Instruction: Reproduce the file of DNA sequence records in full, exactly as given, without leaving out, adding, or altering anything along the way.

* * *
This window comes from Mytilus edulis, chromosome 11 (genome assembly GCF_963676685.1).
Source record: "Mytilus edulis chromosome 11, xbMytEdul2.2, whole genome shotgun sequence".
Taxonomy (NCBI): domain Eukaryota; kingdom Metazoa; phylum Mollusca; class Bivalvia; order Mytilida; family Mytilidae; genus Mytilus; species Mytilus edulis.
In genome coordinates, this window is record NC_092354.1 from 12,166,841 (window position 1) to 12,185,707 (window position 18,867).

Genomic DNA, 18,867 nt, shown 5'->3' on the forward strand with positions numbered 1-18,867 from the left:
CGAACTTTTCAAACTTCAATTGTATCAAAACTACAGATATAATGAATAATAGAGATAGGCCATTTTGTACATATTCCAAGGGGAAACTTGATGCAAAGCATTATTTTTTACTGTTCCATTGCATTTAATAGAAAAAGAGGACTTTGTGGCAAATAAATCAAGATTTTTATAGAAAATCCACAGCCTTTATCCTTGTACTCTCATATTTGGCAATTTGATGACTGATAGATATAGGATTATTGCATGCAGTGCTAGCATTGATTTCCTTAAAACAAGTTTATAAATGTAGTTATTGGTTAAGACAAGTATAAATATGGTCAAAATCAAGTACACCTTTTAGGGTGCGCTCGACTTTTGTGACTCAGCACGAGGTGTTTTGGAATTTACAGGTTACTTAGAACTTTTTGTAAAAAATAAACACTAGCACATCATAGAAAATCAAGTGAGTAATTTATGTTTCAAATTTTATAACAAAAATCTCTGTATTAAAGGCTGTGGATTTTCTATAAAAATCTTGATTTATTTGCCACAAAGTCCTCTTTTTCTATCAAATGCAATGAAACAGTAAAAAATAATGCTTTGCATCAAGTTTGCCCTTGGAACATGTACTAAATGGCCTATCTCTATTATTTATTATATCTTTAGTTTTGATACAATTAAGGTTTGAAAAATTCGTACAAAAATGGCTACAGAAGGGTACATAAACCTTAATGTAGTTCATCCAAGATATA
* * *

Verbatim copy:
This window comes from Mytilus edulis, chromosome 11 (genome assembly GCF_963676685.1).
Source record: "Mytilus edulis chromosome 11, xbMytEdul2.2, whole genome shotgun sequence".
Taxonomy (NCBI): domain Eukaryota; kingdom Metazoa; phylum Mollusca; class Bivalvia; order Mytilida; family Mytilidae; genus Mytilus; species Mytilus edulis.
In genome coordinates, this window is record NC_092354.1 from 12,166,841 (window position 1) to 12,185,707 (window position 18,867).

Genomic DNA, 18,867 nt, shown 5'->3' on the forward strand with positions numbered 1-18,867 from the left:
CGAACTTTTCAAACTTCAATTGTATCAAAACTACAGATATAATGAATAATAGAGATAGGCCATTTTGTACATATTCCAAGGGGAAACTTGATGCAAAGCATTATTTTTTACTGTTCCATTGCATTTAATAGAAAAAGAGGACTTTGTGGCAAATAAATCAAGATTTTTATAGAAAATCCACAGCCTTTATCCTTGTACTCTCATATTTGGCAATTTGATGACTGATAGATATAGGATTATTGCATGCAGTGCTAGCATTGATTTCCTTAAAACAAGTTTATAAATGTAGTTATTGGTTAAGACAAGTATAAATATGGTCAAAATCAAGTACACCTTTTAGGGTGCGCTCGACTTTTGTGACTCAGCACGAGGTGTTTTGGAATTTACAGGTTACTTAGAACTTTTTGTAAAAAATAAACACTAGCACATCATAGAAAATCAAGTGAGTAATTTATGTTTCAAATTTTATAACAAAAATCTCTGTATTAAAGGCTGTGGATTTTCTATAAAAATCTTGATTTATTTGCCACAAAGTCCTCTTTTTCTATCAAATGCAATGAAACAGTAAAAAATAATGCTTTGCATCAAGTTTGCCCTTGGAACATGTACTAAATGGCCTATCTCTATTATTTATTATATCTTTAGTTTTGATACAATTAAGGTTTGAAAAATTCGTACAAAAATGGCTACAGAAGGGTACATAAACCTTAATGTAGTTCATCCAAGATATA